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domestic microwaves on boats

I have been using a domestic microwave on board the boat, but it's just been diagnosed as beyond economic repair.It was only just over 2 years old and was a decent brand. Is this related to the damp atmosphere or have I just been unlucky ? I would prefer to use a domestic micro to a specialist one but not if I have to replace it every 2 years.

Asked by: Sue Harding Hirst  | 2.57pm, Wednesday 29 July

WW says:

You may have been unlucky, or the problem may lie with the inverter. Microwave ovens are rated on their power output but their input requirements are usually about twice this. A microwave rated at 800 Watts therefore needs about 1,600 Watts to drive it. If your inverter has not been supplying quite enough power, it may have caused parts of the microwave to overheat and fail prematurely.
Alternatively, it could be the quality of the power your inverter is supplying. Microwaves normally run on mains electricity which undulates in a smooth '€˜sine-- wave form. They will usually work with a quasi sine wave provided it is fairly near to a sine wave and not too jagged. Some older, less expensive ones have wave forms that are not much better than square wave.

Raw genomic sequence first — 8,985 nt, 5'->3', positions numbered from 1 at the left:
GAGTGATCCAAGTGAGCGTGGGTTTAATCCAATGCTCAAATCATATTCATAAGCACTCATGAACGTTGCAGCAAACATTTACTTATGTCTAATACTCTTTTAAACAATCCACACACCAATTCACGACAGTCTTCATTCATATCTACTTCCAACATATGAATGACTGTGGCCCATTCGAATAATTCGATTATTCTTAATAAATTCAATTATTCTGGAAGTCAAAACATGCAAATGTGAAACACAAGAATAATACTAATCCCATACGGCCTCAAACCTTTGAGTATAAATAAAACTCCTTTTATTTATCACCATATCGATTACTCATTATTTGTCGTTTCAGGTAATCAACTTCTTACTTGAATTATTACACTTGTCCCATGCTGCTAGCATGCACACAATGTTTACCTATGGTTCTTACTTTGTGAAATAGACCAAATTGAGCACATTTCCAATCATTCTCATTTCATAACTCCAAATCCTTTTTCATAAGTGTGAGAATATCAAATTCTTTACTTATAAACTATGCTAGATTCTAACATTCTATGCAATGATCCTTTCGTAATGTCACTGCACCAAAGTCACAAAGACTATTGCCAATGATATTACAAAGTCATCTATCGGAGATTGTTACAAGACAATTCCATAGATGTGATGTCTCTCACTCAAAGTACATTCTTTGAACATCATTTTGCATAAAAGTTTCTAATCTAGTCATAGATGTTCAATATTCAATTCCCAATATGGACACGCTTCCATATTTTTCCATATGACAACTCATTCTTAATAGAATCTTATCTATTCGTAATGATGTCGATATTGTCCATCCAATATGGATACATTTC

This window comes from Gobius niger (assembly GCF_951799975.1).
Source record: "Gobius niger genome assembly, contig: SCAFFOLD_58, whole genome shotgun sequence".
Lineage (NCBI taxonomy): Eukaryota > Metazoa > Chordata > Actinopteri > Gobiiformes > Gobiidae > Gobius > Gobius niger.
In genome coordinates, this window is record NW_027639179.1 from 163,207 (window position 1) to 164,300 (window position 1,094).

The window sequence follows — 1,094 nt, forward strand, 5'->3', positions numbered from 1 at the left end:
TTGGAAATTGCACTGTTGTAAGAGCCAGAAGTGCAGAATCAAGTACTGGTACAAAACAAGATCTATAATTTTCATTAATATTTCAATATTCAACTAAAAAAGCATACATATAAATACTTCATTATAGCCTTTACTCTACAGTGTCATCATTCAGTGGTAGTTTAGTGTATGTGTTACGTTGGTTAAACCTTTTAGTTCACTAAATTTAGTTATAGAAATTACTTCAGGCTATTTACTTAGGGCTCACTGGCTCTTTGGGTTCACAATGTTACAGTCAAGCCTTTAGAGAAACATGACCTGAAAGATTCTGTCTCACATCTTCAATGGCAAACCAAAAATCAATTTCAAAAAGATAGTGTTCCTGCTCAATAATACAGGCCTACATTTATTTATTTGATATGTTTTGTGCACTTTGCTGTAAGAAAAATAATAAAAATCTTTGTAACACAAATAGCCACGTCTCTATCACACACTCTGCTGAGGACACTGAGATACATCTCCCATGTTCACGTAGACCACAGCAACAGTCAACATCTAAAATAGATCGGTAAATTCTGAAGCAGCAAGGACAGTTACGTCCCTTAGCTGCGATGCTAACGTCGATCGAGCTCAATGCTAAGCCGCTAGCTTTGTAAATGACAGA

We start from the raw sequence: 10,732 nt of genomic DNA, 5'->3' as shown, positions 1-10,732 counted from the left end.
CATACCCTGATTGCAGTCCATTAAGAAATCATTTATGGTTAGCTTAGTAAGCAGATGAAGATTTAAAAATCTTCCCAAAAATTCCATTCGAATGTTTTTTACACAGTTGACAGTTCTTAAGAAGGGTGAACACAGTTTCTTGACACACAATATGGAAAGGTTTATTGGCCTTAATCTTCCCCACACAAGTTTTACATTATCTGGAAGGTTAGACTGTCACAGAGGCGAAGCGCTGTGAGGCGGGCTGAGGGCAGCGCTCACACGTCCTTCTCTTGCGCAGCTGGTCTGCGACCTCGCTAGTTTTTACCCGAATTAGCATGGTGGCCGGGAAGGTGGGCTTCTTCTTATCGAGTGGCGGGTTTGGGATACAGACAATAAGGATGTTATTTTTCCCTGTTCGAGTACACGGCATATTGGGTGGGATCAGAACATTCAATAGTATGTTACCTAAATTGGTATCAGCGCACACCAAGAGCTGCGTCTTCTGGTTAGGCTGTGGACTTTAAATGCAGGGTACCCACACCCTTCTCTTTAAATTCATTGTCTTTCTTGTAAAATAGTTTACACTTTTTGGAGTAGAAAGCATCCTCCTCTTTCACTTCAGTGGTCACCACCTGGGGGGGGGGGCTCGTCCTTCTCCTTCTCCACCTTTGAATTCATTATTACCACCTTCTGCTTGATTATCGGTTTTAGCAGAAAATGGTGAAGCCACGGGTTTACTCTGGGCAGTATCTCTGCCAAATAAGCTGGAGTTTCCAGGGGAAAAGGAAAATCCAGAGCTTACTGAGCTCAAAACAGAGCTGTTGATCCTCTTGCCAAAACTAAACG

Buying a --12-volt-- microwave might solve the problem but, as well as being more expensive, it could have other drawbacks as well. Most of these microwaves are 230-volt units with an inverter built in and, even if they are not, the cables between them and the battery bank are still carrying a hefty current at 12-volts. Assuming that the galley is well forward of the engine room, this means that the cables need to be incredibly thick to carry the current over that distance. The more usual solution of having the inverter near the batteries means that the cables connecting them can be of a reasonable size and the cables from the inverter to the microwave can also be of normal thickness as they are at 230-volts.
Buying a new microwave and a better inverter may seem an expensive answer to the problem but it may pay dividends in the long run.

Graham Booth  | 10.14AM, Friday 31 July

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